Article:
Dictate the Situation

In this insightful DEF Reset Week #2 article, we dive into the concept of Priority and Execution. With so many tasks to get to and not enough time to accomplish them, it’s easy to get overwhelmed. Without a plan, you can’t expect to be successful. Even when you plan, things often change, and what you thought was the top priority takes a back seat to a new priority that emerges. You have to remain flexible enough to make adjustments when that happens. Rather than let the situation dictate, you have to dictate the situation. Be proactive. Before bed, write down the things you must accomplish the next day and rank them in order of priority. Then, when you wake up in the morning, you can attack those goals in order of precedence to accomplish them. 

How do you handle multiple problems at the same time? 

When you try and tackle multiple problems at the same time you often end up failing at all of them. The only way to be successful is to focus your energy and effort on the highest-priority problem. Once that gets handled, you can move on to the next priority. We call this Prioritize and Execute

Prioritize and Execute

You have to figure out the highest priority task, focus your efforts and resources there, and then move on to the next priority, then move on the next one. To determine what the highest priority should be, you have to detach. One tool I like to use to help me with this is a whiteboard. When I write down my list of tasks on a whiteboard, it forces me to step back from that list, and from a detached perspective, evaluate their order of strategic importance. Whiteboards are a great tool that can help you in this effort.

Change your perspective

When you detach—when you pull yourself out of the details, it gives you a better perspective on the strategic goals and what is most important. When you step back from your list of tasks, seeing the highest priority task on which to focus your effort becomes much easier. But detachment doesn’t just apply to evaluating which tasks or problems are the highest priority. Detaching also enables you to have a better perspective. When you pull yourself back from the details of a plan, that allows you to see any potential gaps you might have missed in the plan, where you need to vector resources to better support the team, and any likely contingencies for which you should be prepared.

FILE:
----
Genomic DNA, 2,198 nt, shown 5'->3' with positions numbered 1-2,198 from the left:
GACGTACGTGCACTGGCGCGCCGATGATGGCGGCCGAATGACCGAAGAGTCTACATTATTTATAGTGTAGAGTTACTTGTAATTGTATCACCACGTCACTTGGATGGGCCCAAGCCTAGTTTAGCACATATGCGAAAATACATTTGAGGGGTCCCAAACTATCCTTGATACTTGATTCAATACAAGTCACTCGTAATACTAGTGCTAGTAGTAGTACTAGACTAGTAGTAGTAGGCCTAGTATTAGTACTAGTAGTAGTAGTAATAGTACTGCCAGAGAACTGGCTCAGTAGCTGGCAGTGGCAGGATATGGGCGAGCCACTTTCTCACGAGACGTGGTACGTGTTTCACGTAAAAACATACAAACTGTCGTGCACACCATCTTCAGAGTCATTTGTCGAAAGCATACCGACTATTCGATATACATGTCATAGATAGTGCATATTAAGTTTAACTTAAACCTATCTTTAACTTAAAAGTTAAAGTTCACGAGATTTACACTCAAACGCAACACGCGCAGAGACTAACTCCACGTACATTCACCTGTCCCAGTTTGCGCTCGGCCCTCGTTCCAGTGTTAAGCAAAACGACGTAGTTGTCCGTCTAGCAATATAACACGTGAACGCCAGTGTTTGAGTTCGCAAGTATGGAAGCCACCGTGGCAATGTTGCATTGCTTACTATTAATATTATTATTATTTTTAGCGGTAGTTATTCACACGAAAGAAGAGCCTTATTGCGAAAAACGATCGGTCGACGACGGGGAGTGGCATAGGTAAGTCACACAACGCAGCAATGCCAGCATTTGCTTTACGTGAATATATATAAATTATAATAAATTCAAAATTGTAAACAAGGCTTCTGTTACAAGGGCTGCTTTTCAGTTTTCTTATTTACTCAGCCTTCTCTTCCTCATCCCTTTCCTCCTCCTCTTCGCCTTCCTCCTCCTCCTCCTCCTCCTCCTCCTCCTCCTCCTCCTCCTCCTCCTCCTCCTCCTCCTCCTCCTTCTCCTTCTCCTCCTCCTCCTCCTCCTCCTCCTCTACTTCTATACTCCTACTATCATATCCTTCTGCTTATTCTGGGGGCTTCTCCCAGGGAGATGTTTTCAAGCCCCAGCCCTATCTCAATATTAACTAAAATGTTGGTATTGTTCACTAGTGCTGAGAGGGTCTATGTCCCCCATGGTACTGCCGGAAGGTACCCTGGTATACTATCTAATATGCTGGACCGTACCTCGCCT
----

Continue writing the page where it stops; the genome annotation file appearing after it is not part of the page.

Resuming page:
Detachment is a superpower

Most importantly, when you interact with other people, learning to detach from ego and emotions will allow you to deescalate possible situations that otherwise might spin out of control into confrontation. When you learn to detach, especially when you are under pressure to get things done or make decisions, or when your emotions or your ego begin to flair, this enables you to remain calm, deescalate the situation, and focus on the highest priority task or problem, so that you can be successful. The ability to detach and analyze problems without getting rattled is a superpower that will enable you to lead, even when others are freaking out or falling apart. As a result, the people around you will look to you to lead when they are feeling overwhelmed, to the benefit of your team and your mission. That’s what good leadership looks like.


This week, practice detachment so you can evaluate the highest strategic priorities you should focus on. Align these strategic priorities with your daily and weekly task list to ensure you are making progress toward the strategic goals. When you feel overwhelmed, under pressure, or when you feel your emotions or ego flair, practice taking a breath and calming yourself down. Embrace the situation as a training opportunity to practice detachment so you can Prioritize and Execute to accomplish your goals.

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